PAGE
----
Tyyr wrote:75% of commutes are less than 40 miles round trip. People driving less than 150 miles in a day do not need to charge at a station. They can charge at home. You can get electricity almost anywhere. So yes, on the highways you're going to need dedicated stations where people can charge their cars. That is not the majority of trips taken however. You yourself indicate that your Oxford trip is not a normal commute. It's one you have to take, but not that often. While this charging will take place at non-ideal times (really the peak load is between 6 to 10am and 4 to 10pm) it's not going to be the majority of charging. This is only a real concern for those driving long distances on motorways which yes, will need to figure out a way to provide sufficent charging points for those automobiles.

You're focused in on one situation that does not represent the bulk of how people drive. We're going to have to figure out how to make those long distance trips doable, but holding up the deployment of a technology like this because of trips that represent maybe 5 to 10% of driving is begging for a perfect silver bullet and there isn't one. If you want a petrol free world and real reduction of carbon dioxide emissions you're going to have to be inconvienenced some.


Just a few things wrong with what you have said. I put forward two different scenarios Long distance trips and Overnight charging of commuter type usage. I could hardly be accused of concentrating on a single type of journey.

For long distance trips:
Just about every public holiday our motorways fill with cars, starting at 4pm and extending until around midnight. Exactly the period you have identified as peak times. You've got to understand a few things:

1) In this country nobody flies home to visit relatives (well almost nobody), they drive.
2) There is hardly enough room in the country for the cars people have now. It is not practical for families to have one car for commuting and another for long distance travel.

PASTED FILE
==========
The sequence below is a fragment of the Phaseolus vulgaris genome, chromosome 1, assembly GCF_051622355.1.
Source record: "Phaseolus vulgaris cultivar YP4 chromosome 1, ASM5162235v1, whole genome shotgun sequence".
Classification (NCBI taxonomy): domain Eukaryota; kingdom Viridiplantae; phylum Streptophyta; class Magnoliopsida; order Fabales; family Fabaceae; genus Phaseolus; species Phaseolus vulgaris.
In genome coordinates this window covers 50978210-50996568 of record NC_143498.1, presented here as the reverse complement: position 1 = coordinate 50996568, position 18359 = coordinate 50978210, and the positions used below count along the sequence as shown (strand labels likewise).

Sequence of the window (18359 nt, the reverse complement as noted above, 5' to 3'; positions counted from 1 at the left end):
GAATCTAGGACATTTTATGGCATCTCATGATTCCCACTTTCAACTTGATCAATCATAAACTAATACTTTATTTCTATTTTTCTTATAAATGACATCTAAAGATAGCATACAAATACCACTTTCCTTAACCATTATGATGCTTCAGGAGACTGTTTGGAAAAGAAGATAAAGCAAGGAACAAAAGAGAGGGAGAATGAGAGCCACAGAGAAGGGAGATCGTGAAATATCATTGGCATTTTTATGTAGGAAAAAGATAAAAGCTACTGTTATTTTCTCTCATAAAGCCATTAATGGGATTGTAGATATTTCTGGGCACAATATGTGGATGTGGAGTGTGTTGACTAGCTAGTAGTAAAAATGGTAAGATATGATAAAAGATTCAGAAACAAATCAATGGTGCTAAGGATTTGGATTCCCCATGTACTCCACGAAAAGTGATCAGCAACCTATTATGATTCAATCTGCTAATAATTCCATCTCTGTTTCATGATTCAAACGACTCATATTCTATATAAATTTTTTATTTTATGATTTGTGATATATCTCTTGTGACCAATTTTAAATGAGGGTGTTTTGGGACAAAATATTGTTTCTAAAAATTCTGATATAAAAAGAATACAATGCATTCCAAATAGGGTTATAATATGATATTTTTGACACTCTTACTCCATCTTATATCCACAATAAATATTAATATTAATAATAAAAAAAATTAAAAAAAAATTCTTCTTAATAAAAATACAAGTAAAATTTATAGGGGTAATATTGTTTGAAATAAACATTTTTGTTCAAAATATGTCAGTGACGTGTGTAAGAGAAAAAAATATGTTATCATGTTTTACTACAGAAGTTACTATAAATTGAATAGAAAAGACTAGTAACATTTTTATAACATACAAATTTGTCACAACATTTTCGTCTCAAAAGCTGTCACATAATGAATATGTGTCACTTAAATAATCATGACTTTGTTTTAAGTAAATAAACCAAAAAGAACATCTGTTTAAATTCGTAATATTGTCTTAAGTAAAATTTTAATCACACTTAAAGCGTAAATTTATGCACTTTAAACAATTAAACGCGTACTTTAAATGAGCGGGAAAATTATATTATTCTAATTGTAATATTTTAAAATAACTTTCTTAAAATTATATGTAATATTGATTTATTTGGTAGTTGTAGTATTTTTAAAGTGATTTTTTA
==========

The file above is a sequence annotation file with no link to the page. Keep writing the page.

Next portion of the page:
For the parking issue:
I would say that almost 90% of the cars in the UK are parked on public roads overnight. Very flew people have a garage or even a driveway. In the last 25 years of living in Oxford I have lived at 5 different places. In 4 of those places I was parked either in a public road, or in a parking bay which was separated by a public footpath from the property. In our current property we have a "private" driveway in the front garden. I've put "" around private because there is no public right away into the area, but, there is also no gate or other device to separate it from the road.

Tyyr wrote:In those areas that's not really an issue. Again, as someone who works for a power company I would volunteer, FOR FREE, to go down and put a charging station in front of each house. Lockable so no one can unplug your car. Issue electronic keys, or pass codes, or cards, some method of identification and wherever you park you can plug in your car, lock the connector, swipe your card/put in the code/use your key and start charging. For added benefit you can chose to let the smart charger do it's thing where we choose when to charge your car when our load is depressed and get a lower rate on the electricty or have it charge immediately and pay a premium rate. All your charges show up on your bill at the end of the month. I might even start talking to car manufacturers to put in ID chips on the chargers so you don't even need a code, key, or card, just register your car with the power company and we'll know when you're plugged in and charge you for it.